Thursday, September 22, 2011

Booktalk: The Strange Case of Origami Yoda; Darth Paper Strikes Back

I wrote a booktalk for Origami Yoda a while ago. It's a Virginia Readers' Choice for 2011-2012, and the link is here:

The sequel, Darth Paper Strike Back, is just as good. Here's the booktalk:

Whenever there’s a force for good – Dwight and Origami Yoda – there’s also a force for evil. In this case, it’s Harvey. Seventh grade has barely started, and Harvey has already unleashed the power of the Dark Side, in the form of his own origami finger puppet: Darth Paper. Harvey’s made it his mission to bring Dwight down, and he’s quite obvious about it. His minion Darth Paper looks like Darth Vader, and even has own little pink lightsaber. In order to stop Harvey and to prevent Dwight from being sent to a school for really bad kids, Tommy and the others start a case file. But it may not be enough. Origami Yoda seems to be losing it. A popular girl named Jen (who believes in Origami Yoda) asked him for advice, and all Origami Yoda could tell her was, “Zero Hour comes. Prepare to meet your doom!” You could get kicked out of school for saying such things! Is Origami Yoda actually helping Harvey and Darth bring about his own downfall? Dwight’s friends are starting to wonder. Darth Paper Strikes Back: An Origami Yoda Book by Tom Angleberger.

Darth Paper Strikes Back: An Origami Yoda Book by Tom Angleberger. 159 p. 2011: Amulet Books. Booktalk to intermediate grades, middle school.

Saturday, September 10, 2011

Booktalk: When the Whistle Blows (Virginia Readers' Choice)

If you live in a small rural town in West Virginia where many of the men work for or on the railroad, you get used to risk and danger. Trains are dangerous: it’s a simple fact. Jimmy, a young teenager, knows people who have been hit and killed by trains. Boilers can explode, killing the fireman and the engineer. But Jimmy’s dad, the railroad foreman, is more afraid about a new kind of technology. He says that the steam engines are all going to be replaced by diesels, and that a lot of men will lose their jobs. The diesel engines are faster, more powerful, and require fewer workers. Much of their small town, Rowlesburg, could be unemployed. And they are already poor enough.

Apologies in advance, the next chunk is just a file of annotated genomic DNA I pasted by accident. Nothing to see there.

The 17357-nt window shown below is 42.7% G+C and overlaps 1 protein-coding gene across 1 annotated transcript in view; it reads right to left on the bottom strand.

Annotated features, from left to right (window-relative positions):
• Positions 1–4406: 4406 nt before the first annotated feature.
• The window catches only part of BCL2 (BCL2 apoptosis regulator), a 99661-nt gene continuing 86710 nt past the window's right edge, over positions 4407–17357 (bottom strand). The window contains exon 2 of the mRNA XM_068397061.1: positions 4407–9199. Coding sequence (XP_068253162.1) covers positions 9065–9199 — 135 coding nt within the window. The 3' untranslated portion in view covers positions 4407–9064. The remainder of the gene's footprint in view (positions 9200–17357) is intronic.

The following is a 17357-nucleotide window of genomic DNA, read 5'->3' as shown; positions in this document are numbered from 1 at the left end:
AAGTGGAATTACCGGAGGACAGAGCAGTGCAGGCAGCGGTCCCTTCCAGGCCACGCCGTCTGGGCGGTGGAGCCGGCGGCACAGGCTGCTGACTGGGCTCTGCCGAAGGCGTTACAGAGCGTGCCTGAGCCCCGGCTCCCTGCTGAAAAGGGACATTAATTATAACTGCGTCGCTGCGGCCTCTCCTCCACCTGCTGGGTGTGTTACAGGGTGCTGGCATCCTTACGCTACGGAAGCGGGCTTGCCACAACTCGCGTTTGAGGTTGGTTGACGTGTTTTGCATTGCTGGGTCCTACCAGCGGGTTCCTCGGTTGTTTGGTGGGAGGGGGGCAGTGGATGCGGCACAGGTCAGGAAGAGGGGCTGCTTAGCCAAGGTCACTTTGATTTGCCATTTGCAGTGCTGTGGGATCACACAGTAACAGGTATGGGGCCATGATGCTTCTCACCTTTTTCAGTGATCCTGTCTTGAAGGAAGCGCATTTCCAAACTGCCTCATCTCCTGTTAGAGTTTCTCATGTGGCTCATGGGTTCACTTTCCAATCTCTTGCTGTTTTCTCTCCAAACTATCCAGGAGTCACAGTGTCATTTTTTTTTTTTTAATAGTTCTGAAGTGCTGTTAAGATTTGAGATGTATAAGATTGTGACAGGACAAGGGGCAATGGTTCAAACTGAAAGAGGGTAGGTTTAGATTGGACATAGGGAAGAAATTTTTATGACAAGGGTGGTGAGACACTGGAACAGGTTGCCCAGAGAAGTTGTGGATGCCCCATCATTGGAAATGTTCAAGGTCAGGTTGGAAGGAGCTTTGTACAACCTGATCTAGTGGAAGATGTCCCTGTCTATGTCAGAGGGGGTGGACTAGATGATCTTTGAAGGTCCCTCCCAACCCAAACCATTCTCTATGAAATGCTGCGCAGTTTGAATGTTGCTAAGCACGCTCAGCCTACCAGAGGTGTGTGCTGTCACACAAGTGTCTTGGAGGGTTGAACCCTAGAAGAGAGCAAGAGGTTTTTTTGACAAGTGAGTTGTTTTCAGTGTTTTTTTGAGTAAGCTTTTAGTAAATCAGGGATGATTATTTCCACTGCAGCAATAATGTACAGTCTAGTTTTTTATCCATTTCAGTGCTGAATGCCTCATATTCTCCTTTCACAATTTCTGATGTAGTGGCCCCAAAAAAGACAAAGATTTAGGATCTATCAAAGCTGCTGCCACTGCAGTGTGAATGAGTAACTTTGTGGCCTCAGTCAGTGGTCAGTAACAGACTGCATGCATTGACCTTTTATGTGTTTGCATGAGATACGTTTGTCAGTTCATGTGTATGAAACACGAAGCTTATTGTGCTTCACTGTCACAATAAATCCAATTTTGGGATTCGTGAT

But Jimmy’s really tough, both physically and emotionally. He survived a brutal football game in which a member of the opposing team intentionally tore up Jimmy’s already badly damaged knee. The kid was an animal. Jimmy’s worked in a shop where he had to go after criminals with a club. And it turns out that his dad is sick and getting sicker, threatening the security of Jimmy’s whole family. To survive in this type of town, you have no choice but to be tough. When the Whistle Blows by Fran Cannon Slayton.

When the Whistle Blows by Fran Cannon Slayton. 162 p. 2009: Philomel Books. Virginia Readers' Choice, 2011-2012, middle school. Booktalk to middle school, high school.

Sunday, September 4, 2011

Booktalk: Ways to Live Forever (Virginia Readers' Choice)

How many times have you said, “When I grow up… ?” Probably lots of times. When I grow up. It’s a normal childhood phrase. Sam is 11 and doesn’t say it. He says, “if I grow up.” He has leukemia, and he’s been through chemotherapy several times. The leukemia also comes back, unfortunately. Pretty sad, huh? So you’re thinking, why would I want to read a sad book? There are a bunch of reasons, but the best one I can think of is that Sam is a really cool and brave person. He met his best friend, Felix, in the hospital, and they’d do crazy stuff like stealing a trolley and riding around in it, or asking their tutor to help them make things which explode. Sam is also a fact collector and an expert list maker. He really likes wolves, and he wants to break some silly world records. He’s a normal kid with a normal family who has to think about death and dying, because it could be around the corner for him. Just getting to know him was one of the coolest things about his story. Ways to Live Forever by Sally Nicholls.

Ways to Live Forever by Sally Nicholls. Arthur A. Levine Books, 2008. 212 p. Booktalk to middle school. Virginia Readers’ Choice 2011-2012 for middle school.